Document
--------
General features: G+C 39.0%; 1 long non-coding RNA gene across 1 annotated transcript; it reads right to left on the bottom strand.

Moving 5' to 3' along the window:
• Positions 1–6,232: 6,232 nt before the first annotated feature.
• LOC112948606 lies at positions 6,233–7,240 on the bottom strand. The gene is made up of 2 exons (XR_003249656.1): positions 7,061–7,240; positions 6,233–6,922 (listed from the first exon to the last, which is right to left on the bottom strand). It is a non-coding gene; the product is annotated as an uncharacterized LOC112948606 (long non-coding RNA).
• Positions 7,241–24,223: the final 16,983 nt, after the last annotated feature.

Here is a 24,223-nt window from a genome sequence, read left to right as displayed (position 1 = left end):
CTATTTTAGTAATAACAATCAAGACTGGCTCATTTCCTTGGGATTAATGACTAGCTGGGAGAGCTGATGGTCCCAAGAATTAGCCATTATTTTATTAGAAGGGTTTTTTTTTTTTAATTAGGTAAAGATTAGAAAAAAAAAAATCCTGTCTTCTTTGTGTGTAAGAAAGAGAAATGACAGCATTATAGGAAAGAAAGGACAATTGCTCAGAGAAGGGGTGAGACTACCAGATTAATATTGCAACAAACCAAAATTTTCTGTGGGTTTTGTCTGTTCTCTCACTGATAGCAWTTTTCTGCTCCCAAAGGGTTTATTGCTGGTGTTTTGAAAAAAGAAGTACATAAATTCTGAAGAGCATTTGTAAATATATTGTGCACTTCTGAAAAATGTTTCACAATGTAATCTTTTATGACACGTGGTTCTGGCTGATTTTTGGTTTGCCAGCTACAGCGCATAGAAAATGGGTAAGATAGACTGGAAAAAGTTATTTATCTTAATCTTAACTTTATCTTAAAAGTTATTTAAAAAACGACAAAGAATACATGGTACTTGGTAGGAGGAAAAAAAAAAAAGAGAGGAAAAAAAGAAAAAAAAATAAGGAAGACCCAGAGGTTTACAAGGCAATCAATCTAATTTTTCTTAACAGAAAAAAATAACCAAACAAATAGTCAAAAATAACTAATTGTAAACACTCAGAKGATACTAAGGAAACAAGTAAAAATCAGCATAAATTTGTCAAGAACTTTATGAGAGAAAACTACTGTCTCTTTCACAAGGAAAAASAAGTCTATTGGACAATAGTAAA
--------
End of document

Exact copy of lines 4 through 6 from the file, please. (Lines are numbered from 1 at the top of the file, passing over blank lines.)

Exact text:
• LOC112948606 lies at positions 6,233–7,240 on the bottom strand. The gene is made up of 2 exons (XR_003249656.1): positions 7,061–7,240; positions 6,233–6,922 (listed from the first exon to the last, which is right to left on the bottom strand). It is a non-coding gene; the product is annotated as an uncharacterized LOC112948606 (long non-coding RNA).
• Positions 7,241–24,223: the final 16,983 nt, after the last annotated feature.

Here is a 24,223-nt window from a genome sequence, read left to right as displayed (position 1 = left end):